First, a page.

600 F2d 465 Lawson v. Conyers Chrysler Plymouth and Dodge Trucks Inc
600 F.2d 465
Gregory LAWSON, Plaintiff-Appellant,
CONYERS CHRYSLER, PLYMOUTH, AND DODGE TRUCKS, INC.,
United States Court of Appeals,
Aug. 6, 1979.
LeRoy W. Robinson, Jr., Gainesville, Ga., for plaintiff-appellant.
Jeffrey M. Starnes, Conyers, Ga., for defendant-appellee.
Appeal from the United States District Court for the Northern District of Georgia.
Before AINSWORTH, GODBOLD and VANCE, Circuit Judges.
GODBOLD, Circuit Judge:
Lawson purchased a pickup truck from appellee on January 31, 1977. On January 31, 1978, the anniversary date of his purchase, Lawson filed suit under the Truth in Lending Act, 15 U.S.C. § 1640(e), for monetary damages. Appellee moved to dismiss on the ground that the one-year statute of limitations had run. The district court concluded that the date of the transaction, January 31, 1977, is included in counting the one-year period and that 366 days had elapsed before the complaint was filed, and the court dismissed the complaint. We reverse.
The applicable statute of limitations provides that
Any action under this section may be brought in any United States district court, or in any other court of competent jurisdiction, within one year from the date of the occurrence of the violation.
15 U.S.C. § 1640(e). Lawson argues that in computing the one-year period the day of the transaction is excluded and the last day of the period is included. We agree. Rule 6(a) of the Federal Rules of Civil Procedure provides in part that
In computing any period of time prescribed or allowed by these rules, by the local rules of any district court, by order of court, or by any applicable statute, the day of the act, event, or default from which the designated period of time begins to run shall not be included. The last day of the period so computed shall be included, unless it is a Saturday, a Sunday, or a legal holiday, in which event the period runs until the end of the next day which is not a Saturday, a Sunday, or a legal holiday.
While there is some disagreement over whether the method of computing time prescribed in Rule 6 should be used for computing time periods contained in federal statutes of limitations, most courts have followed Rule 6's computation method. C. Wright & A. Miller, Fed.Practice & Procedure § 1163.1 This court has consistently used Rule 6(a)'s method for computing federal statutory time limitations. J. Aron & Co., Inc. v. S/S Olga Jacob, 527 F.2d 416, 417 (CA 5, 1976); Wilkes v. U. S., 192 F.2d 128, 129 (CA 5, 1951); Rimmer v. U. S., 172 F.2d 954, 958-59 (CA 5, 1949). Although none of our cases deals with the time limitations in the Truth in Lending Act we see no reason to depart from the general rule in this case. Indeed, Rule 6(a) is particularly appropriate in light of the remedial purposes of the Act, See Mourning v. Family Publications Service, 411 U.S. 356, 363-65, 93 S.Ct. 1652, 1657-1659, 36 L.Ed.2d 318, 326-27 (1973).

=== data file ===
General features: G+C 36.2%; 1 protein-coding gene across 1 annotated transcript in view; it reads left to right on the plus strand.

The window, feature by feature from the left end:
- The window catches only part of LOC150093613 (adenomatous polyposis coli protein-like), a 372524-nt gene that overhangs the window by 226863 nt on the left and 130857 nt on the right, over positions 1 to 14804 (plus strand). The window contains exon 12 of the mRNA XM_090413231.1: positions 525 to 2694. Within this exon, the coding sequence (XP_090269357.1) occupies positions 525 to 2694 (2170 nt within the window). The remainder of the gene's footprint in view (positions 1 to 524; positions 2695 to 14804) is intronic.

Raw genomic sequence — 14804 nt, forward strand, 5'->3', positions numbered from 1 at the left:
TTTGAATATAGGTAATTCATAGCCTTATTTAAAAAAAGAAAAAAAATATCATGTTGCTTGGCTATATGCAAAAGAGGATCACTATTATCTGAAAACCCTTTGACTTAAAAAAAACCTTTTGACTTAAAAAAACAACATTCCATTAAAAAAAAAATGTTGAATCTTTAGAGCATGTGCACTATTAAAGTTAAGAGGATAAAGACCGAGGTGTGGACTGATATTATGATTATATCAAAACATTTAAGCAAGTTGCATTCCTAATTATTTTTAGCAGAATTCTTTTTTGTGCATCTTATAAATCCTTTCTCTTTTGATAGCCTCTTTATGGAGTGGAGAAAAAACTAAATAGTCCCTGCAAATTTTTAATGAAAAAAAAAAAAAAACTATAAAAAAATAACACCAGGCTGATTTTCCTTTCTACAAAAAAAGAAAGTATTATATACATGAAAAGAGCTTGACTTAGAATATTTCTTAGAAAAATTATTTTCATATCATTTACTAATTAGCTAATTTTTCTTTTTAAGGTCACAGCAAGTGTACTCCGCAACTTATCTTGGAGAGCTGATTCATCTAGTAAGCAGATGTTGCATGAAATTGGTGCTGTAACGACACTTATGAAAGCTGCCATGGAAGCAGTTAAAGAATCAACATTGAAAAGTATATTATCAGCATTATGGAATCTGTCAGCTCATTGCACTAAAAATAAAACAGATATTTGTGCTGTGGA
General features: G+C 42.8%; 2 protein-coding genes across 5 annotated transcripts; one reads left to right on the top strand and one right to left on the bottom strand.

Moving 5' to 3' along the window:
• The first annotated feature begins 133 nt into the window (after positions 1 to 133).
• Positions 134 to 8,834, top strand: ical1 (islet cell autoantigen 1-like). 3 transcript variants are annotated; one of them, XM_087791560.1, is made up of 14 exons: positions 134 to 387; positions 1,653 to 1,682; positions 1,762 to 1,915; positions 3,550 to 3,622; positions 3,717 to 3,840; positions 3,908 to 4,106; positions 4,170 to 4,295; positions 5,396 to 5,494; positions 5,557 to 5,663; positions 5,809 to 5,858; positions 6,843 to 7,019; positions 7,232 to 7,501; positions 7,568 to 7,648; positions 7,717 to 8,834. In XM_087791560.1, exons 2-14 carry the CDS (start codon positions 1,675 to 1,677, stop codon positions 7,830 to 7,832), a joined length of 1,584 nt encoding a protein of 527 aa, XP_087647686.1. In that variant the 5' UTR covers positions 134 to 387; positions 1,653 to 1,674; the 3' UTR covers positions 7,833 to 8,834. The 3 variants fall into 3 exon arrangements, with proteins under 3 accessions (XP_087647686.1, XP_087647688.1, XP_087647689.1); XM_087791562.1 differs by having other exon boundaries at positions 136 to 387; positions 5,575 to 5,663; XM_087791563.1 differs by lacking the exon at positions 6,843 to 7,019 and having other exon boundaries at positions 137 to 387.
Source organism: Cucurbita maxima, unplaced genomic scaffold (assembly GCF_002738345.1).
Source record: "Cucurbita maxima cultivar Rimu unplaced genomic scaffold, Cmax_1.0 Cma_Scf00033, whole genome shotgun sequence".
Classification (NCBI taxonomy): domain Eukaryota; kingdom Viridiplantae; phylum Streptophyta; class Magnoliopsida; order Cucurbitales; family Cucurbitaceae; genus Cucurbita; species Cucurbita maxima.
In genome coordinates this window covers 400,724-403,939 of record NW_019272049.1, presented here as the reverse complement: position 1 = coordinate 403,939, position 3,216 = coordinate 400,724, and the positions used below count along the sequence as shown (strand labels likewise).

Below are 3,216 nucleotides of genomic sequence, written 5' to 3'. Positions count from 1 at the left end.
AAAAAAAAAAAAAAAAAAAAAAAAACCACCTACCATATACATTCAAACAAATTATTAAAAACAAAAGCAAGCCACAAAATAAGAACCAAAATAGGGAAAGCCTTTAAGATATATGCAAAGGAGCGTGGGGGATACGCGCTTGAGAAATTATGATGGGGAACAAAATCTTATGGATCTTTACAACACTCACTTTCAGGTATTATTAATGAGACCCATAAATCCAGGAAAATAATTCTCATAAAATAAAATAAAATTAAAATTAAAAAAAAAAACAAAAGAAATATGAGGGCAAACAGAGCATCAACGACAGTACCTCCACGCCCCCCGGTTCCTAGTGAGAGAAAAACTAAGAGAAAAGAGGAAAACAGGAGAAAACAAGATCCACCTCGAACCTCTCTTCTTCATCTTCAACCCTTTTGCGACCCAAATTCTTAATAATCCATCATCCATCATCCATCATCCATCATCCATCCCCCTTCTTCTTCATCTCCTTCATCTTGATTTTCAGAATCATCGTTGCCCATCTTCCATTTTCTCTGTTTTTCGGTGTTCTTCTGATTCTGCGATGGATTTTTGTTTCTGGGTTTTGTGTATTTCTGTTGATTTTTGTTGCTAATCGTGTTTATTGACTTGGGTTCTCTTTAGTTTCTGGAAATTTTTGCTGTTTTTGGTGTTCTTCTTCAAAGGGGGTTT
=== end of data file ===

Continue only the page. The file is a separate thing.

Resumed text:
The district court and the appellee rely principally on the Sixth Circuit's decision in Wachtel v. West, 476 F.2d 1062 (CA 6, 1973). In Wachtel, the court stated
that a credit transaction which requires disclosures under the Act is completed when the lender and borrower contract for the extension of credit. The disclosures must be made sometime before this event occurs. If the disclosures are not made, this violation of the Act occurs, at the latest, when the parties perform their contract. . . . In the present case performance of the contract and violation of the disclosure requirement took place on October 28, 1970, and the one-year statute of limitations began to run on that date. This action, filed one year five months and 28 days later, was barred.
Id. at 1065-66. Appellee relies on the language that the one-year statute of limitations began to run on the date the transaction occurred. As Judge Henderson noted in Thomas v. Credithrift of America, Inc., No. C-76-964-A (N.D.Ga., May 24, 1978), "(s)imple arithmetic discloses that the 'one year five months and 28 days later' is computed by the Wachtel court as beginning on October 29, 1970." The complaint in Wachtel was filed April 25, 1972. The Wachtel court obviously was computing the time period under the standards of Rule 6(a). We conclude that the complaint filed in this case, on the anniversary of the transaction date, was timely filed.
The district court is REVERSED and the cause REMANDED.
Rule 18, 5 Cir.; See Isbell Enterprises, Inc. v. Citizens Casualty Co. of New York et al., 5 Cir., 1970, 431 F.2d 409, Part I
Some courts have concluded that Rule 6 does not apply to federal statutes of limitations because the Rule applies only to time periods after the commencement of a lawsuit. The statute of limitations period refers to events occurring prior to the commencement of a lawsuit. See Joint Council Dining Car Employees, Local 370 v. Delaware, L. & W. R.R., 157 F.2d 417 (CA 2, 1946). This argument has been called "somewhat metaphysical." C. Wright & A. Miller, Supra at § 1163